Password Manager for Mobile Devices, Mac OS & Windows
Introduction to Blowfish
Blowfish is a keyed, symmetric cryptographic block cipher designed by Bruce Schneier in 1993 and placed in the public domain. Blowfish is included in a large number of cipher suites and encryption products, including SplashID. Blowfish’s security has been extensively tested and proven. As a public domain cipher, Blowfish has been subject to a significant amount of cryptanalysis, and full Blowfish encryption has never been broken. Blowfish is also one of the fastest block ciphers in public use, making it ideal for a product like SplashID that functions on a wide variety of processors found in mobile phones as well as in notebook and desktop computers.
Schneier designed Blowfish as a generalpurpose algorithm, intended as a replacement for the aging DES and free of the problems associated with other algorithms.
Notable features of the design include keydependent Sboxes and a highly complex key schedule.
How it works: the Blowfish algorithm
Blowfish has a 64bit block size and a key length of anywhere from 32 bits to 448 bits. It is a 16round Feistel cipher and uses large keydependent Sboxes. It is similar in structure to CAST128, which uses fixed Sboxes.
The diagram to the left shows the action of Blowfish.
Each line represents 32 bits. The algorithm keeps two subkey arrays:
the 18entry Parray and four 256entry Sboxes. The Sboxes accept
8bit input and produce 32bit output. One entry of the Parray
is used every round, and after the final round, each half of the
data block is XORed with
one of the two remaining unused Pentries.
The diagram to the right shows Blowfish's Ffunction.
The function splits the 32bit input into four eightbit quarters,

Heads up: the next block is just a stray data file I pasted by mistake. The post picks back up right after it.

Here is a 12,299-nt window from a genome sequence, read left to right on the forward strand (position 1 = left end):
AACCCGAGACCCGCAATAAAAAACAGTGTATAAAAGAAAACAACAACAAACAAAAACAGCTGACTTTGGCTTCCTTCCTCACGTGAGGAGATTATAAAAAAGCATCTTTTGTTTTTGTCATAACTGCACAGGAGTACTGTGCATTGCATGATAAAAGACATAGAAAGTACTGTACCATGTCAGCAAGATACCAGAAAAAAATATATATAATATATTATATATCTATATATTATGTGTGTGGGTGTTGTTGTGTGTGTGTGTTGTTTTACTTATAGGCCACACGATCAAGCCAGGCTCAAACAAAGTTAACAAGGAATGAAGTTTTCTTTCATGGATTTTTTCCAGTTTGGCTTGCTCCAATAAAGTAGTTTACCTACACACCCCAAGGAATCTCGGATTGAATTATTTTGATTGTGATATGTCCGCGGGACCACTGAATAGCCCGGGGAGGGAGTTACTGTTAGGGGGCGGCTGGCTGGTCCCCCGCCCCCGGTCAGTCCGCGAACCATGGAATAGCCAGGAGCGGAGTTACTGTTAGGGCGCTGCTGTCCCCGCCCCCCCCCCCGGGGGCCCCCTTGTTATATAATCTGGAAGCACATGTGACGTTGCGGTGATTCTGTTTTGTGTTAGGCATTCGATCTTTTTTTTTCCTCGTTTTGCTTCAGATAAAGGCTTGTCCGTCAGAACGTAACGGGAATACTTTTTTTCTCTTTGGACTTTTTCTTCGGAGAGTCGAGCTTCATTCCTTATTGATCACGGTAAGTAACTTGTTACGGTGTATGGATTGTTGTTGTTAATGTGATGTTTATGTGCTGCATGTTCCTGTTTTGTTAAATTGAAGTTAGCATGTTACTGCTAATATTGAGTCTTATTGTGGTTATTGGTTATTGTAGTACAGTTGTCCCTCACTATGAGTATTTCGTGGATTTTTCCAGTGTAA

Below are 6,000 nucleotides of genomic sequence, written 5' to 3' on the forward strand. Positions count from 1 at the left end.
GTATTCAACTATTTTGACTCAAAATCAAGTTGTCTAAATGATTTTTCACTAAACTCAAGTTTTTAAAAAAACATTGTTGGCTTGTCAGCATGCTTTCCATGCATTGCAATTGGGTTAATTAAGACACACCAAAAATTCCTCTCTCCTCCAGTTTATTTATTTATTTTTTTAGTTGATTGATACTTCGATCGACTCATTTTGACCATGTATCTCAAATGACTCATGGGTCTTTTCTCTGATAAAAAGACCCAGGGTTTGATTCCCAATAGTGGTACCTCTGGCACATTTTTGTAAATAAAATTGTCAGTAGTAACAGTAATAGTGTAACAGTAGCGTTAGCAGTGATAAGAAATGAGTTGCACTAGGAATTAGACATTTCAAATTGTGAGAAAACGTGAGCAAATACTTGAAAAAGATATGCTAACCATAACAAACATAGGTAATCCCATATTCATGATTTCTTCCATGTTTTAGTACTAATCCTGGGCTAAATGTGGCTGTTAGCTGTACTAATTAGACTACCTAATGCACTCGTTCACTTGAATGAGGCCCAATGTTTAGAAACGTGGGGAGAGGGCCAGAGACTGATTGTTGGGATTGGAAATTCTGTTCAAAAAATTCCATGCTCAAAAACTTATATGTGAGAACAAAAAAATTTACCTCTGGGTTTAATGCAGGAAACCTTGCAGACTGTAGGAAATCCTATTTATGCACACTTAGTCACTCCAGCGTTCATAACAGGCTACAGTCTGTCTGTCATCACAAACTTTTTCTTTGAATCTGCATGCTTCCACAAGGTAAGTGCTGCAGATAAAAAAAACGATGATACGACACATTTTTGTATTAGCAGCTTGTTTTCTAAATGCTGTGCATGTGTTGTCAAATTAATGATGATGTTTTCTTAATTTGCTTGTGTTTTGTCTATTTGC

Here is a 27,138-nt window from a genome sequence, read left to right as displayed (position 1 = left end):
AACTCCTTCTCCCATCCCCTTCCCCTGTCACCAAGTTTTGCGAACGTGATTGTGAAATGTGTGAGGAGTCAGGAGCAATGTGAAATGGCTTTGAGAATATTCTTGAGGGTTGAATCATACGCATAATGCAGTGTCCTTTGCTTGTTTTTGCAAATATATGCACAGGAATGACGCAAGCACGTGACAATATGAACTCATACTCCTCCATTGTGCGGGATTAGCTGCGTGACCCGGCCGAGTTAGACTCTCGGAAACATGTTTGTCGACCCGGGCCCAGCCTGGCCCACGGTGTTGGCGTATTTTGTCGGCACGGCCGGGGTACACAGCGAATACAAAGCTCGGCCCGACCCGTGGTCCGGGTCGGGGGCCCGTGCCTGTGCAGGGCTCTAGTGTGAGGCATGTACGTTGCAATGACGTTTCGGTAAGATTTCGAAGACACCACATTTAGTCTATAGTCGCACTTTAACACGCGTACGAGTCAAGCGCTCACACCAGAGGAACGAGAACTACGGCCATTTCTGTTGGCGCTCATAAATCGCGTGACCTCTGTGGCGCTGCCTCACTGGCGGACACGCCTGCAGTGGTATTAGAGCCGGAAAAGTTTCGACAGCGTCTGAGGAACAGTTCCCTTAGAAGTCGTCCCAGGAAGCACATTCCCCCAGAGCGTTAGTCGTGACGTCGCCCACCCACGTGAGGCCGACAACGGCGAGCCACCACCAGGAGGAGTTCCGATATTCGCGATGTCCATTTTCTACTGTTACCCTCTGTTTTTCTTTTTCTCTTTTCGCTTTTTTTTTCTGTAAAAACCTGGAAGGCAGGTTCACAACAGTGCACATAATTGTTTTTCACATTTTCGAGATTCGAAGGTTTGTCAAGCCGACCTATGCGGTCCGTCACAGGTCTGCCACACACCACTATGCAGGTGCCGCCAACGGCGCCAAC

and uses the quarters as input to the Sboxes. The outputs are
added modulo 232
and XORed to produce the final 32bit output.
Since Blowfish is a Feistel network, it can be inverted
simply by XORing P17 and P18 to the ciphertext block, then using
the Pentries in reverse order. 
The Feistel structure of Blowfish 
Blowfish's key
schedule starts by initializing the Parray and Sboxes with values
derived from the hexadecimal digits
of pi, which
contain no obvious pattern. The secret key is then XORed with the Pentries
in order (cycling the key if necessary). A 64bit allzero block is
then encrypted with the algorithm as it stands. The resultant ciphertext
replaces P1 and P2. The ciphertext is then encrypted again with the
new subkeys, and P3 and P4 are replaced by the new ciphertext. This
continues, replacing the entire Parray and all the Sbox entries.
In all, the Blowfish encryption algorithm will run 521 times to generate
all the subkeys  about 4KB of data is processed.
Blowfish in practice
Blowfish is one of the fastest block ciphers in widespread use, except when changing keys. Each new key requires preprocessing equivalent to encrypting about 4 kilobytes of text, which is very slow compared to other block ciphers. This prevents its use in certain applications, but is not a problem in others, such as SplashID.
Blowfish is not subject to any patents and is therefore freely available for anyone to use. This has contributed to its popularity in cryptographic software.
For additional information, please visit Wikipedia